I note from Flex News that Dannon intend to refute the lawsuit against misleading claims made for their probiotic yoghurt sold in the US- see http://www.flex-news-food.com/console/PageViewer.aspx?page=13794&str=Probiotic%20Probiotics .
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MrCage View Drop Down
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Post Options Post Options   Thanks (0) Thanks(0)   Quote MrCage Quote  Post ReplyReply Direct Link To This Post Posted: 20 Mar 2010 at 3:31pm
On a related note, most of the clinical work on PROBIOTIC survivability has been conducted on fermented milk/yogurt type products. It will be interesting to see if those that have promoted cheese with probiotics have supporting clinical work on the product they are promoting. Although in my opinion bacterial survivability may be improved with a higher fat product; the lack of data may cause some gray hairs for some.
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michael View Drop Down
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Post Options Post Options   Thanks (0) Thanks(0)   Quote michael Quote  Post ReplyReply Direct Link To This Post Posted: 20 Mar 2010 at 3:32pm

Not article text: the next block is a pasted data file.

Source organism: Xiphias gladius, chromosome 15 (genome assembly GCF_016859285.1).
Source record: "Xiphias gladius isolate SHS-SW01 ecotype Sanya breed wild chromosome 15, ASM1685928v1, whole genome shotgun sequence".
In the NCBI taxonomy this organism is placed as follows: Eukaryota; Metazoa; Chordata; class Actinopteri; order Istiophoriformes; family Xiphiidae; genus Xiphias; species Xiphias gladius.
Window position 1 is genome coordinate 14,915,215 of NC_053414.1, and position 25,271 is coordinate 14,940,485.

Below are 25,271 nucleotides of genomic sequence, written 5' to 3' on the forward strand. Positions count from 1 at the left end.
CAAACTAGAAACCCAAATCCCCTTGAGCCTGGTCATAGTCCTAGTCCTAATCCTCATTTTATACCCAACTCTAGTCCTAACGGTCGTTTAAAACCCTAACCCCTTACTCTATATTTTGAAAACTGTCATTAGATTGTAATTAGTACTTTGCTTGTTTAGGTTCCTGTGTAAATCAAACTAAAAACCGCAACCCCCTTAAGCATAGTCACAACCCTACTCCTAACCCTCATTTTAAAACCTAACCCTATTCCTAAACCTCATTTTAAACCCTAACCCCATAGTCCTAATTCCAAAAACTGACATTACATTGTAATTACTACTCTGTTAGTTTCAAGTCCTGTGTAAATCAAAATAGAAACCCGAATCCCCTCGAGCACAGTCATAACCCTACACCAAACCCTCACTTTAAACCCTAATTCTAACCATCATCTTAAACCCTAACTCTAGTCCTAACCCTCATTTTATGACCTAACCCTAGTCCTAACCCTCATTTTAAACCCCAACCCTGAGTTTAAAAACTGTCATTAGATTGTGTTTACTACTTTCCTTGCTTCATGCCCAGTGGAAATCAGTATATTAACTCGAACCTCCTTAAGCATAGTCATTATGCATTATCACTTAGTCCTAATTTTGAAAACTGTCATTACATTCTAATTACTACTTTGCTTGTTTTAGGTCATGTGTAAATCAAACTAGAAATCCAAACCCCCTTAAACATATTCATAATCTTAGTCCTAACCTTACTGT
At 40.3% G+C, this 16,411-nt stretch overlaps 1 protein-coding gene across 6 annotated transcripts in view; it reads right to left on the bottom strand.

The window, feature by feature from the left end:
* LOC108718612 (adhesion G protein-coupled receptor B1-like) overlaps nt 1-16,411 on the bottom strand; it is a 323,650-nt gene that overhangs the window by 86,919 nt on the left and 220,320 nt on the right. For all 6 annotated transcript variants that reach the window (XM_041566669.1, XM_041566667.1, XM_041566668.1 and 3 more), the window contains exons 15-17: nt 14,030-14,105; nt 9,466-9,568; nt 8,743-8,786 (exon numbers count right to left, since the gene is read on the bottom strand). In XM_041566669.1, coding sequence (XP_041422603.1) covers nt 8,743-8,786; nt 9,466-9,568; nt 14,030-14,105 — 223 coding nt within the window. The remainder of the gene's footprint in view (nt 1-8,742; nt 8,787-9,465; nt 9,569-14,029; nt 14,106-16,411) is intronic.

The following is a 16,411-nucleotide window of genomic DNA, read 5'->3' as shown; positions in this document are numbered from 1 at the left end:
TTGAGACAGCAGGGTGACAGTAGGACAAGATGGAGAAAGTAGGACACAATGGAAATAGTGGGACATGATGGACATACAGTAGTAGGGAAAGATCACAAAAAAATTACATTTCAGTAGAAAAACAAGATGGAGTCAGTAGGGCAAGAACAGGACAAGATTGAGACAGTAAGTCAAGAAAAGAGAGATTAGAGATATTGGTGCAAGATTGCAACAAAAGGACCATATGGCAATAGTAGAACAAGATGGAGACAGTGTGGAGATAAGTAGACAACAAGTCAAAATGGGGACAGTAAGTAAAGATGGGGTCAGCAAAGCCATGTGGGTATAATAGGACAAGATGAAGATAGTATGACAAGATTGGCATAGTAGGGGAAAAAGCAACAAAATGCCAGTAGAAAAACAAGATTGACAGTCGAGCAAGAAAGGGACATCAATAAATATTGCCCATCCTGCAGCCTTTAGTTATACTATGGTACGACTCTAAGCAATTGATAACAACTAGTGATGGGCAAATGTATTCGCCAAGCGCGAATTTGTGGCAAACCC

Interesting point. I have seen data for the survival of BB12 in Cheddar cheese, this is a bifidobacterium. While this did not grow it appeared to survive for some months with only a slow loss of viability. Interestingly addition of BB12, a Chr. Hansen's culture, appeared to improve flavour. I have not seen any clinical data for probiotics in cheese that could be used for health claims; this does not mean that there is no data! Perhaps not published at present?
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MrCage View Drop Down
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Post Options Post Options   Thanks (0) Thanks(0)   Quote MrCage Quote  Post ReplyReply Direct Link To This Post Posted: 20 Mar 2010 at 3:32pm
I spoke too soon, I did some hunting around and found some work on cheese.


Helps promote regularity in 2 weeks*

*A clinical study shows results in 2 weeks

Study Design
A randomized, double-blind, placebo-controlled proprietary clinical trial was recently conducted (2007) in 92 healthy American adults with “normal but slow” bowel movement frequency. Subjects were randomized to one of two treatments: 1 daily serving (21 g) of natural cheese with no probiotic culture (control; n=4) or 1 daily serving (21 g) of natural cheese with an added probiotic culture (a minimum of 109 cfu n=44). They consumed the intervention product or control product for 28 days and recorded daily bowel habits (e.g., frequency of defecation, stool consistency and form). No changes in physical activity, diet, or body weight occurred during the study. Compliance was assessed to be excellent.

Results
A modest, but significant, improvement (increase) in bowel movement frequency was noted with probiotic cheese at 2 weeks (but not at 4 weeks).